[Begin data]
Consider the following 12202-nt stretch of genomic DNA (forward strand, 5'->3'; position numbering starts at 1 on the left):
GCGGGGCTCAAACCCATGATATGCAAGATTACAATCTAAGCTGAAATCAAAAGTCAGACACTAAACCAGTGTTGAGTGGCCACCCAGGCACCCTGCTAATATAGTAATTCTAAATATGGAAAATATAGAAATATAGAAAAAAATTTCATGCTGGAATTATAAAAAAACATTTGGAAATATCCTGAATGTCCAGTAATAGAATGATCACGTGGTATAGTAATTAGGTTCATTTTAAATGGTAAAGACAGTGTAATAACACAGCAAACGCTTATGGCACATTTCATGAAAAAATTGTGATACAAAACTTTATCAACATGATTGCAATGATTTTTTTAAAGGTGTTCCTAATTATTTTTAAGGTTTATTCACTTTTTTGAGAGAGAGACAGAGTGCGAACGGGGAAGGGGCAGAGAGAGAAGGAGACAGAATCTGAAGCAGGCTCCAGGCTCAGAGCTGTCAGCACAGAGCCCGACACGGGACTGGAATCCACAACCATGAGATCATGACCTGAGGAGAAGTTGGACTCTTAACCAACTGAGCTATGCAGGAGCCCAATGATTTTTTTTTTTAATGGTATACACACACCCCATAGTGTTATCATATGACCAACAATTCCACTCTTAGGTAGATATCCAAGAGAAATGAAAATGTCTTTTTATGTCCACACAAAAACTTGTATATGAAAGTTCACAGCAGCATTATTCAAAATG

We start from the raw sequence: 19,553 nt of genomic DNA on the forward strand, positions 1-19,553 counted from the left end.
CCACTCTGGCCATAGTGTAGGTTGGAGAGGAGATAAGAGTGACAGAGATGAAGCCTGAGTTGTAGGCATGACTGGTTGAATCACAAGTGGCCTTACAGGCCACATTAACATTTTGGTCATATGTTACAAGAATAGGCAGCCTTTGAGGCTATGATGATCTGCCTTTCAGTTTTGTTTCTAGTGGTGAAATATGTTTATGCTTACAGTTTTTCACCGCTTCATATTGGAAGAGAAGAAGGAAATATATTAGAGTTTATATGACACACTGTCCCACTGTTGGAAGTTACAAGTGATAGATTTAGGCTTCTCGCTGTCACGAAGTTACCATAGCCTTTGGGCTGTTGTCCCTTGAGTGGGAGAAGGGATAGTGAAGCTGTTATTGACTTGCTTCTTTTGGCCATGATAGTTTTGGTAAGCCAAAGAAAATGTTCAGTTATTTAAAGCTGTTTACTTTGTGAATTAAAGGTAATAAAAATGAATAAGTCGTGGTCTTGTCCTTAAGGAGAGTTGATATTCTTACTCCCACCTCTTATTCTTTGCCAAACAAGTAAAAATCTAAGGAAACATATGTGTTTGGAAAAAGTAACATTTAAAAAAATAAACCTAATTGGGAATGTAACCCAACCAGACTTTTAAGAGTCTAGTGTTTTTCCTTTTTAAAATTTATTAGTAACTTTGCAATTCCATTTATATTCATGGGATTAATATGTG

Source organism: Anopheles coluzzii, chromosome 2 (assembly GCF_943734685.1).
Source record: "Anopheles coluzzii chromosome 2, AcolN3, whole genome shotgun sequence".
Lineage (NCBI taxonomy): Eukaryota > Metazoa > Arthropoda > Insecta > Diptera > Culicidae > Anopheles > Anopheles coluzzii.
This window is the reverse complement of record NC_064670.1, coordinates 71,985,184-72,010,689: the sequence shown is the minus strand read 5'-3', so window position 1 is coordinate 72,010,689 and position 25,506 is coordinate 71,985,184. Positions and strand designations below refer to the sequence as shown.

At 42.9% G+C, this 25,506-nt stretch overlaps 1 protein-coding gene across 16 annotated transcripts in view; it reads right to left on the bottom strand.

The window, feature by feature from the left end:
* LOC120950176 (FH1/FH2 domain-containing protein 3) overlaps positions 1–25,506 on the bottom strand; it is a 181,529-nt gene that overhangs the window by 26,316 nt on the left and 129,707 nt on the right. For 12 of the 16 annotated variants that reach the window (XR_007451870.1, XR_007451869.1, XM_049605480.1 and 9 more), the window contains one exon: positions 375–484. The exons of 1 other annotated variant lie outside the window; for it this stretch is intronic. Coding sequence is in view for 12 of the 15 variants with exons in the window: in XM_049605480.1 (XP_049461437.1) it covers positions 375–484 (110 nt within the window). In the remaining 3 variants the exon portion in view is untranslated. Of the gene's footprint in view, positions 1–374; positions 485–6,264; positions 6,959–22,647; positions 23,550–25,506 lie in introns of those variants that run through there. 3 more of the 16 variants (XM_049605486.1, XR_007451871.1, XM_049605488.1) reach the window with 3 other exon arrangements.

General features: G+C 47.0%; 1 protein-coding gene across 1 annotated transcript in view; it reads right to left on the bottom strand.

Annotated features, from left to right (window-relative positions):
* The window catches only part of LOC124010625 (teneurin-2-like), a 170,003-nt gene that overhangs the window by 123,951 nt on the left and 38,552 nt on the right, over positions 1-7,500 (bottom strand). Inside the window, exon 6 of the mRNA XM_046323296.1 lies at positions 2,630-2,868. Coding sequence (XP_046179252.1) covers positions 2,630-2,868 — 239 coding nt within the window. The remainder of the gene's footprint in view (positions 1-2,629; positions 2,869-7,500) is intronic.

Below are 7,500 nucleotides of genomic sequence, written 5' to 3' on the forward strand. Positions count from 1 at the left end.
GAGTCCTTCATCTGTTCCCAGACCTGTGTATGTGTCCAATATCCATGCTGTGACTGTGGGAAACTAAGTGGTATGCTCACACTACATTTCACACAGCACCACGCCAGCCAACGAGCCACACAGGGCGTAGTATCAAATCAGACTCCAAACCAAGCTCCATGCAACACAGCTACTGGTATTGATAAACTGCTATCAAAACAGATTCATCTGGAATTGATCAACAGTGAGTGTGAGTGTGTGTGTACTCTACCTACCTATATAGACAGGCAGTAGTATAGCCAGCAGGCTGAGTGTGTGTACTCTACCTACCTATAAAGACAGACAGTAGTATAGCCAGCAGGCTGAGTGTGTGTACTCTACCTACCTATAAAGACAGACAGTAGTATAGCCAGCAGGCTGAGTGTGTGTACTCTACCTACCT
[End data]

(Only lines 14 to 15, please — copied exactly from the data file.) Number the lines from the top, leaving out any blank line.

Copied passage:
* The window catches only part of LOC124010625 (teneurin-2-like), a 170,003-nt gene that overhangs the window by 123,951 nt on the left and 38,552 nt on the right, over positions 1-7,500 (bottom strand). Inside the window, exon 6 of the mRNA XM_046323296.1 lies at positions 2,630-2,868. Coding sequence (XP_046179252.1) covers positions 2,630-2,868 — 239 coding nt within the window. The remainder of the gene's footprint in view (positions 1-2,629; positions 2,869-7,500) is intronic.

Below are 7,500 nucleotides of genomic sequence, written 5' to 3' on the forward strand. Positions count from 1 at the left end.